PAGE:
REVIEW: The National – I Am Easy to Find

I have a curious relationship with The National. I’m a fan, make no mistake, have been for a long time now, since Alligator. I even interviewed Matt Berninger in a bus just outside of the Apollo in Manchester. But, with each release, pretty much from Boxer on, I’ve found that it takes me about 18 months to warm completely to a release. I find that I’m comfortable with the latest National record by the time they tend to release the next album.

I Am Easy to Find comes relatively hard on the heels of Sleep Well Beast and I have to say – I’m not yet comfortable with Sleep Well Beast.

There are songs that I like on there a lot (Day I Die, Back of the Gym) but the album hasn’t coalesced for me. It’s not an old friend for me yet. And now we have I Am Easy to Find, 16 brand new songs – and I have to say, it’s the first National album since Alligator that has hit me like love at first sight.

First off, the stuff you probably already know: this album is one of the results of a collaboration with film-maker Mike Mills (responsible for Thumbsucker, Beginners & 20th Century Women) – the other being a short film of the same name starring Alicia Vikander (of Tomb Raider fame). If you’ve not seen the film, its an elliptical gallop through a woman’s life in which Vikander never visibly ages (in terms of wrinkles) whilst playing the child as a child, the girl as a girl, the woman as a woman, etc. Mills uses subtitles in a way that recalls REM’s Everybody Hurts video, and interstitial colour to represent (well, lots of things but presumably one of the things is) the passing of ages. The album that The National have created with Mills is sampled throughout (there is always music playing in the film) but it’s not a case of track by track, what you get are portions and segments mixed together in a fluid way. I’ve watched it a couple of times now and it’s very beautiful (in terms of its look), somewhat pretentious (as you’d expect – Mills is on record as saying he likes pretentious things, you can tell watching I Am Easy to Find (the movie)) and yet interesting, as an artefact that stands in close relation to the latest National album.

The first track on the album clues you in to what you can expect from the latest outing. It begins with a sampled guitar sound, cut up in such a way as you might quickly glance towards whatever you’re using to play the album – is the needle jumping? Is the laser skipping? Then Bryan Devendorf’s drums begin (Devendorf’s drum patterns are so integral to the National sound), as mathematical (to paraphrase Finn from Adventure Time) as they ever have been. Ah, you might think: prototypical National, a song that wouldn’t have sounded wildly out of place on Boxer. And then, two minutes in, calm suddenly prevails, there is a rush of strings and a woman, Gail Ann Dorsey, begins to sing. Dorsey’s vocal works here in the same way that Marcy May’s vocal works on the Afghan Whigs’ song, My Curse…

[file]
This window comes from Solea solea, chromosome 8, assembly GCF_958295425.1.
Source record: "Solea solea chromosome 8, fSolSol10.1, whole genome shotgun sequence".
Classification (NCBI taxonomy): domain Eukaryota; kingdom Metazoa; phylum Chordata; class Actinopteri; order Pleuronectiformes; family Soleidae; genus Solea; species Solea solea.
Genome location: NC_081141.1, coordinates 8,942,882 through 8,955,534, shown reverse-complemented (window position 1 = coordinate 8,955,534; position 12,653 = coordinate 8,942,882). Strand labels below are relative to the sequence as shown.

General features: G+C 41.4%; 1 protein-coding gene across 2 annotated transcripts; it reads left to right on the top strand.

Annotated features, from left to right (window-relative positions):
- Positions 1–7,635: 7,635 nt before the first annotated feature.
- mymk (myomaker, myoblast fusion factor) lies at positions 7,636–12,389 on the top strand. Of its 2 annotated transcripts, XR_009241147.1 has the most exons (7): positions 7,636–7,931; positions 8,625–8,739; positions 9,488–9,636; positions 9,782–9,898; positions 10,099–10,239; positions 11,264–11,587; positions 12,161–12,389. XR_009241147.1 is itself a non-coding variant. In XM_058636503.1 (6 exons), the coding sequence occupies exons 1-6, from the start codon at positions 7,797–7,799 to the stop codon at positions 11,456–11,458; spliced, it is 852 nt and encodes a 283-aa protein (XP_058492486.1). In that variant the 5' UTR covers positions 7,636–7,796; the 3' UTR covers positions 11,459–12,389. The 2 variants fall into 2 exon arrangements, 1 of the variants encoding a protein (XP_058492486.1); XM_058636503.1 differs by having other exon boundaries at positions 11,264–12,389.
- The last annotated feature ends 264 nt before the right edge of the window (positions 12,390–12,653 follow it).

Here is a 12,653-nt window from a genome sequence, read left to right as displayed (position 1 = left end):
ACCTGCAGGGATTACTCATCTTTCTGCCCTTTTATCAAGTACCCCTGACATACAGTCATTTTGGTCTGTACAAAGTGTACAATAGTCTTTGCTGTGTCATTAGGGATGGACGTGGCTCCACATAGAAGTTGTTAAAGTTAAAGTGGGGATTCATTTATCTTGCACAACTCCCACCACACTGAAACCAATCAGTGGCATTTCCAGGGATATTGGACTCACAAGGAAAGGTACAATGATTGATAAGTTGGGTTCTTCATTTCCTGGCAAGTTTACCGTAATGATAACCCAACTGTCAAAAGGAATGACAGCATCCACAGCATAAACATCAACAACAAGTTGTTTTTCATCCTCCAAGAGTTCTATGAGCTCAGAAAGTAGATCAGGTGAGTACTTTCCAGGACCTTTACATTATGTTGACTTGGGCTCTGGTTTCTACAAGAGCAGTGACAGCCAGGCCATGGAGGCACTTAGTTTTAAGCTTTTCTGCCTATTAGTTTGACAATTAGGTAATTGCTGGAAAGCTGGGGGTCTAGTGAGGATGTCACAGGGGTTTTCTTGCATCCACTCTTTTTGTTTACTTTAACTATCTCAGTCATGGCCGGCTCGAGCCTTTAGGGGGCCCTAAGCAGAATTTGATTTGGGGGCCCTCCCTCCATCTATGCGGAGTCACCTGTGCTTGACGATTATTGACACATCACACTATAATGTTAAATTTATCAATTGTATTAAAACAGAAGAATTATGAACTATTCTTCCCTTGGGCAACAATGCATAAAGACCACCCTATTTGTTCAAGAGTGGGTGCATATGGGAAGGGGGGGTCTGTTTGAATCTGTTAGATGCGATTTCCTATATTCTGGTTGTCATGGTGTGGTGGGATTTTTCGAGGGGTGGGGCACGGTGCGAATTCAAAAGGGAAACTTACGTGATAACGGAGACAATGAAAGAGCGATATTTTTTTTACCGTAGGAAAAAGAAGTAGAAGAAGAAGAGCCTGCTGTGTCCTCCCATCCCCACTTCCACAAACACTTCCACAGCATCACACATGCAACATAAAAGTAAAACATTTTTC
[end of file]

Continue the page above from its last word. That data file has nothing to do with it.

it brings maturity, wisdom, it grounds all of the mayhem that led up to it – and it’s frankly one of the best moments in any National song up to this point.

“I have order to my heart / Every word I said / You had no idea how hard I died when you left…” Dorsey also sings on ‘Roman Holiday’ ( a song about Patti Smith and Robert Mapplethorpe, inspired by Judy Linn’s book of photographs) and ‘Hey Rosey’.

But Dorsey is not the only vocalist who has been drafted in. I Am Easy to Find is a village of voices. It feels like such a generous record. Again and again, the band get out of the way to let the songs draw on what they need to find life. So Bryce Dessner’s wife, Pauline de Lassus (better known by her stage name, Mina Tindle), sings lead vocals on ‘Oblivions’ (which harks bark to Exile Vilify in some ways whilst also conjuring up a sound not wildly dissimilar to The XX). The title track shares vocal duties between Berninger and This is the Kit’s Kate Staples. Where is Her Head sees Aaron Dessner sing with Eve Owens. So Far So Fast (one of my favourites over the first few listens) is sung entirely by Lisa Hannigan (whose album At Swim is well worth checking out if you haven’t done that yet). Her Father in the Pool, Dust Swirls in Strange Light and Underwater are all blessed with the choral harmonies of the Brooklyn Youth Chorus. I Am Easy to Find is awash in other voices.

In some senses, this is The National as you’ve always known them, their ongoing evolution as gentle as it’s ever been; in others, this is a radical reframing of their aesthetic which seems to have emerged as a result of all of the side projects that various members of the band are engaged in. So many of the songs work as call and response (listen to ‘Not in Kansas’ to see what I mean: Berninger firmly in Kozalek-form, reading what feel like jumbled diary entries about the state of the world and listening to REM again, only for a serene female accompaniment to act like soothing balm), mediating the gruffer ‘dude rock’ elements The National have been doing their best to shake for years. The hardest thing about writing a review at this point is that there are so many different directions the record wants to take you in at once: musically, lyrically, you could talk about this shit all day. You can get snagged by a single song, wanting to replay, to force feed familiarity. It’s the album equivalent of wanting to sit up all night with somebody you only met hours before, knowing this is a person you will love for the rest of your days.

All told, on twenty or so listens, there’s no duff track, no filler (which hurts me a little – I want to complain about something, you know?). This feels like the best album The National have ever made (and in album closer ‘Light Years’ quite possibly the best song they’ve ever made). Simple as that.

Words by Pete Wild.

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